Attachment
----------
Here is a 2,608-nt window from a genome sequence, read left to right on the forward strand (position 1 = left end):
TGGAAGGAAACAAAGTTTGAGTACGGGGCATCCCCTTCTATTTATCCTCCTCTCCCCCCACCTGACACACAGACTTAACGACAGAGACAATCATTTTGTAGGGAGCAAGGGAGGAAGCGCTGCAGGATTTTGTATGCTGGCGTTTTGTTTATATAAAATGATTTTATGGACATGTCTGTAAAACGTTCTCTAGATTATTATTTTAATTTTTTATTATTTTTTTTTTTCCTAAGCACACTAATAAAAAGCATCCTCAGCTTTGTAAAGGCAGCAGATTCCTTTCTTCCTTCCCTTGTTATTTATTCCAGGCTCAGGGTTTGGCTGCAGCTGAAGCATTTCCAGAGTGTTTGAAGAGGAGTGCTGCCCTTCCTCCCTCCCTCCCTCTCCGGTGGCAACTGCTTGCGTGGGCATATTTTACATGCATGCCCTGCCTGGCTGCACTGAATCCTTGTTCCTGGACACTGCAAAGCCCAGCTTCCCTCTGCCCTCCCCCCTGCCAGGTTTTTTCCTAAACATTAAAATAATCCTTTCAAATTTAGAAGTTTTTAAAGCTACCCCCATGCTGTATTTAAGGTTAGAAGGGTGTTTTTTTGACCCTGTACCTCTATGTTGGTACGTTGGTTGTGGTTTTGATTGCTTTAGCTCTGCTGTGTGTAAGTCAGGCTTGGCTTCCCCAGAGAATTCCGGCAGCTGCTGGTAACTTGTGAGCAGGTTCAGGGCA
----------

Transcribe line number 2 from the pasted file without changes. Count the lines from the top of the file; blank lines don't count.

TGGAAGGAAACAAAGTTTGAGTACGGGGCATCCCCTTCTATTTATCCTCCTCTCCCCCCACCTGACACACAGACTTAACGACAGAGACAATCATTTTGTAGGGAGCAAGGGAGGAAGCGCTGCAGGATTTTGTATGCTGGCGTTTTGTTTATATAAAATGATTTTATGGACATGTCTGTAAAACGTTCTCTAGATTATTATTTTAATTTTTTATTATTTTTTTTTTTCCTAAGCACACTAATAAAAAGCATCCTCAGCTTTGTAAAGGCAGCAGATTCCTTTCTTCCTTCCCTTGTTATTTATTCCAGGCTCAGGGTTTGGCTGCAGCTGAAGCATTTCCAGAGTGTTTGAAGAGGAGTGCTGCCCTTCCTCCCTCCCTCCCTCTCCGGTGGCAACTGCTTGCGTGGGCATATTTTACATGCATGCCCTGCCTGGCTGCACTGAATCCTTGTTCCTGGACACTGCAAAGCCCAGCTTCCCTCTGCCCTCCCCCCTGCCAGGTTTTTTCCTAAACATTAAAATAATCCTTTCAAATTTAGAAGTTTTTAAAGCTACCCCCATGCTGTATTTAAGGTTAGAAGGGTGTTTTTTTGACCCTGTACCTCTATGTTGGTACGTTGGTTGTGGTTTTGATTGCTTTAGCTCTGCTGTGTGTAAGTCAGGCTTGGCTTCCCCAGAGAATTCCGGCAGCTGCTGGTAACTTGTGAGCAGGTTCAGGGCA